It seems as if the media is pushing a sexual agenda more and more lately and there is nothing to stop it. Perhaps you wish there was something you could do to make a difference, to stop our youth from overexposure to pornography and other trafficking-related issues. Why can’t we just raise our voices and make it stop?
Just in the month of May, there have been two big instances where millions of parents have taken a stand and made a difference.
If you haven’t heard already, the movie Show Dogs came out last month on May 18th. Many parents who took their children to see this movie walked out of the theater with various negative reactions, from feeling awkward to being horrified.
Grooming Messages Apparent in Show Dogs
The two main characters are Max (a talking police dog) and Frank (his human partner) who end up competing in a dog show in order to save a kidnapped panda.
A mom, Terina Maldonado, reviews movies for the Macaroni Kid website. She brought her kids to see this movie and walked away knowing that she needed to talk to have an important conversation with her children. She wrote an article called, Show Dogs, Don’t Let Your Children Be Groomed, Use This to Teach Them.
In real-life dog shows, the dogs are judged in part by their physical looks, including having their private parts inspected. This was unnecessarily weaved into the storyline of this kids’ movie. This is how Maldonado described it:
Being that Max is new to competing, he needs to learn the process so his partner, Frank, along with a former show champion work to get him ready for the final round of the competition. Since the inspection of the private parts will happen in the finals, Frank touches Max’s private parts to get him use to it. Of course, Max doesn’t like it and snaps at Frank for him to stop. Max is then told by the former champion, who has been through the process before, that he needs to go to his “zen place” while it happens so he can get through it. More attempts are made by Frank to touch Max’s private parts, but Max is still having trouble letting it happen and keeps snapping at him.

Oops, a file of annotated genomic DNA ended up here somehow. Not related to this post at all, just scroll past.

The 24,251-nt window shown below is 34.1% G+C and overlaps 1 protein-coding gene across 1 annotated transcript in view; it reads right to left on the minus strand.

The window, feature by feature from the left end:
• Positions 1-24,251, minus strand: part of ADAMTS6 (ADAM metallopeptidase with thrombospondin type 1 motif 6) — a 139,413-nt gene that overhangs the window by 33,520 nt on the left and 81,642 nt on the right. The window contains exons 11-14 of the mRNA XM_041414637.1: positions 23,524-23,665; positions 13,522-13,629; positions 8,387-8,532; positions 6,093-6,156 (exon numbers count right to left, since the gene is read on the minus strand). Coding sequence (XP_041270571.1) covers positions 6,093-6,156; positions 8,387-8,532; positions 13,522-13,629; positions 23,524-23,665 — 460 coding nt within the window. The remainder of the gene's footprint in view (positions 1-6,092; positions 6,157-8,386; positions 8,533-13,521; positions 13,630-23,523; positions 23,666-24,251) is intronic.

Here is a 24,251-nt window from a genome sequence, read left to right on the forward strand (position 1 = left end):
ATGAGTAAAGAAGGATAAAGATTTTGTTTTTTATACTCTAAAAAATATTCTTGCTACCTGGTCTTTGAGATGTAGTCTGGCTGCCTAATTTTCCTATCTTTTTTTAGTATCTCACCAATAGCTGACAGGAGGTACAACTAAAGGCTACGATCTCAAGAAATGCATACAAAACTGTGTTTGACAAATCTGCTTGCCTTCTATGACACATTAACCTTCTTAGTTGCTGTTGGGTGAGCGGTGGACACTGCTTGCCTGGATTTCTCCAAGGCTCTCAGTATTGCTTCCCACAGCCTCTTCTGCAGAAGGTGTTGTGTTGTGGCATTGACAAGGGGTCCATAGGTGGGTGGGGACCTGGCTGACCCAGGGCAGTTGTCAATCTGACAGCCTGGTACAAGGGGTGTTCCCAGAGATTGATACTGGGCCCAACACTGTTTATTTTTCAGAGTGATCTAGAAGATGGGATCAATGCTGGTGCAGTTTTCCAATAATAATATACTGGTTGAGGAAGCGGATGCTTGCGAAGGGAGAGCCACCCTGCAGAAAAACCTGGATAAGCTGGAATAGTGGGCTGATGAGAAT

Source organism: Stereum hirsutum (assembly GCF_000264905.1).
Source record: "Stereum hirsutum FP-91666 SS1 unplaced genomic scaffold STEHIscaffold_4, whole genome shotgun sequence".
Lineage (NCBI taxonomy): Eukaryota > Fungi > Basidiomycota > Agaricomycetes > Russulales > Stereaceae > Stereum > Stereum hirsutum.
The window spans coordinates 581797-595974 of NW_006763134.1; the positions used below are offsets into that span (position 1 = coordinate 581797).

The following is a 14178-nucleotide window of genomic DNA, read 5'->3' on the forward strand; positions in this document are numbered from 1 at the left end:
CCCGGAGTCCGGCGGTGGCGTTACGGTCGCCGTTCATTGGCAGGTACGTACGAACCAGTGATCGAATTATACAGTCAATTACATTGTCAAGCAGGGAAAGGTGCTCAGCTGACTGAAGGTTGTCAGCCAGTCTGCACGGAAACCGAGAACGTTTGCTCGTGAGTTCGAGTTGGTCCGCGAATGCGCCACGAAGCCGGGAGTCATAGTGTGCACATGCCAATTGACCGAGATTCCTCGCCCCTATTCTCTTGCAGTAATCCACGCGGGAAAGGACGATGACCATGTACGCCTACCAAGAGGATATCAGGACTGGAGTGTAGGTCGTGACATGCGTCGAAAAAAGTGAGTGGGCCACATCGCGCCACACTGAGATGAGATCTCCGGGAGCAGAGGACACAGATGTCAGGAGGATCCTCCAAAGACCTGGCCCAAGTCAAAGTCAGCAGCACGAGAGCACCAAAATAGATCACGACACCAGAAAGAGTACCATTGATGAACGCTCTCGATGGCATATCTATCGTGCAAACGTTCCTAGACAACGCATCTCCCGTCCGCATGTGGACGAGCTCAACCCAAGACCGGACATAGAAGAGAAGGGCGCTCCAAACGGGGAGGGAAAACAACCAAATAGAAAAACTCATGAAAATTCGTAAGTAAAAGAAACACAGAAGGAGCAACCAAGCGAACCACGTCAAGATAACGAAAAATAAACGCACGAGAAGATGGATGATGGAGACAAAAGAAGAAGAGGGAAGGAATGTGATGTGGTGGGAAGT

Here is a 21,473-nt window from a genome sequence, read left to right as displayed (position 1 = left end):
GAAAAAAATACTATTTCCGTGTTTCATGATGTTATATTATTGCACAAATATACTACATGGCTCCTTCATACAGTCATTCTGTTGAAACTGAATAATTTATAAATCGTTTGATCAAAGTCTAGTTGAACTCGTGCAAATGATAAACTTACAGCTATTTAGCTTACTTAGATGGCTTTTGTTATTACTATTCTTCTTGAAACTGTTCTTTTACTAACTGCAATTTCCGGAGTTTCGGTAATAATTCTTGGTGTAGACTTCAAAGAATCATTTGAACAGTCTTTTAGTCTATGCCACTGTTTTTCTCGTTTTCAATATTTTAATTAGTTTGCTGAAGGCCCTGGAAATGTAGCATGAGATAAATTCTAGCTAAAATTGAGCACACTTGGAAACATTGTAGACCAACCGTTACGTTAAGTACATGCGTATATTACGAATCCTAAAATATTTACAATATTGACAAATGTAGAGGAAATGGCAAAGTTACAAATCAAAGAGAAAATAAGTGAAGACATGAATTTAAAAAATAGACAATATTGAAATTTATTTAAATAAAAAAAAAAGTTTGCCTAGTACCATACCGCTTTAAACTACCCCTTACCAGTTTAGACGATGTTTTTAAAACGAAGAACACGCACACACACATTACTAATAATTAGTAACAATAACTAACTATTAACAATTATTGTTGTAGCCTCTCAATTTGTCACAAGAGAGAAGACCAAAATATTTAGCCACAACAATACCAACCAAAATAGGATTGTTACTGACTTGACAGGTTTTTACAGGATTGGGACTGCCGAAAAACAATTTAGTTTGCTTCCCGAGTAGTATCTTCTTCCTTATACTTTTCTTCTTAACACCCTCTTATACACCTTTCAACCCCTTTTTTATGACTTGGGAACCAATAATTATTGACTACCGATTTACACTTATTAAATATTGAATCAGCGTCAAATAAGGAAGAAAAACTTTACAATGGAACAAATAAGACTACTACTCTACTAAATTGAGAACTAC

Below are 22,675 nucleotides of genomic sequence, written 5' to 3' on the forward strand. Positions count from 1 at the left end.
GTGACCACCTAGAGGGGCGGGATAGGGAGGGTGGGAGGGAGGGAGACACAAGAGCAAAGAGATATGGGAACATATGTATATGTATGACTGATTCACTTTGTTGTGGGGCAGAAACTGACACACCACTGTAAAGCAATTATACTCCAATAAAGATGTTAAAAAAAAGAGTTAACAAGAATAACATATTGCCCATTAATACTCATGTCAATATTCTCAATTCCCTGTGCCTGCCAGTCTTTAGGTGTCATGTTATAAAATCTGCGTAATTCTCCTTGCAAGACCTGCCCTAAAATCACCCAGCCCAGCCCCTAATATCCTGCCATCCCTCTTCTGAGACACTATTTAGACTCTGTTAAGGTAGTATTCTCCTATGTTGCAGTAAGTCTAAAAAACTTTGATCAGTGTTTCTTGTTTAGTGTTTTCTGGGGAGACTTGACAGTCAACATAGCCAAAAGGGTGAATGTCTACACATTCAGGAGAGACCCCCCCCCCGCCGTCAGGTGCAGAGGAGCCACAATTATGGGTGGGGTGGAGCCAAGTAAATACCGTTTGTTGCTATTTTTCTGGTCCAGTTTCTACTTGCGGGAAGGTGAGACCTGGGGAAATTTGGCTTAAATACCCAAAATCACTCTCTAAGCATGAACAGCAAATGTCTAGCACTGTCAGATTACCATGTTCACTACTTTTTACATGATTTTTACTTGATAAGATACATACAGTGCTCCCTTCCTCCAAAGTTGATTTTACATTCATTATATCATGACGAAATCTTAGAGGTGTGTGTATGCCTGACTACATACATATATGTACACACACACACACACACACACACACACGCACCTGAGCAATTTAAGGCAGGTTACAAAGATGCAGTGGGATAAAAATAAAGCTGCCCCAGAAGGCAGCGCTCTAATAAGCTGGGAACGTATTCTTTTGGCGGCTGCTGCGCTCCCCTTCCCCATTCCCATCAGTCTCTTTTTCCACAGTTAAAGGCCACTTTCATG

For young kids, their understanding of this message may be that sometimes it may be okay for someone you know to touch your private parts – you just need to not think about it and you will be rewarded for the discomfort. She continues,
The day of the finals come and if Max doesn’t let his private parts be touched, he may lose the competition and any hope of finding the kidnapped panda. It all rests on his ability to let someone touch his private parts. The judge’s hands slowly reach behind Max and he goes to his “zen place”. He’s flying through the sky, dancing with his partner, there are fireworks and flowers-everything is great-all while someone is touching his private parts.
Child predators groom children by pressuring them into behaviors that they are not comfortable with. Most of the time child victims know their predator personally and they are bribed or threatened to make the abuse easier.
The close inspection of dogs does happen in real dog shows, but the messaging in this movie was inappropriate for young children. Although it was portrayed as humorous in the movie, children do not need to be taught to go to their “zen place” when someone wants to touch their private parts and they feel uncomfortable. Instead, children should be taught how to say no in difficult situations.
Parents complained, movie was pulled from all theaters for editing
After millions of people read the Macaroni Kid review and this For Every Mom blog post, it was clear that parents wanted something done about this movie. Within a week, Global Road Entertainment announced that they would pull the film out of theaters and edit it.
Edits were “disappointing”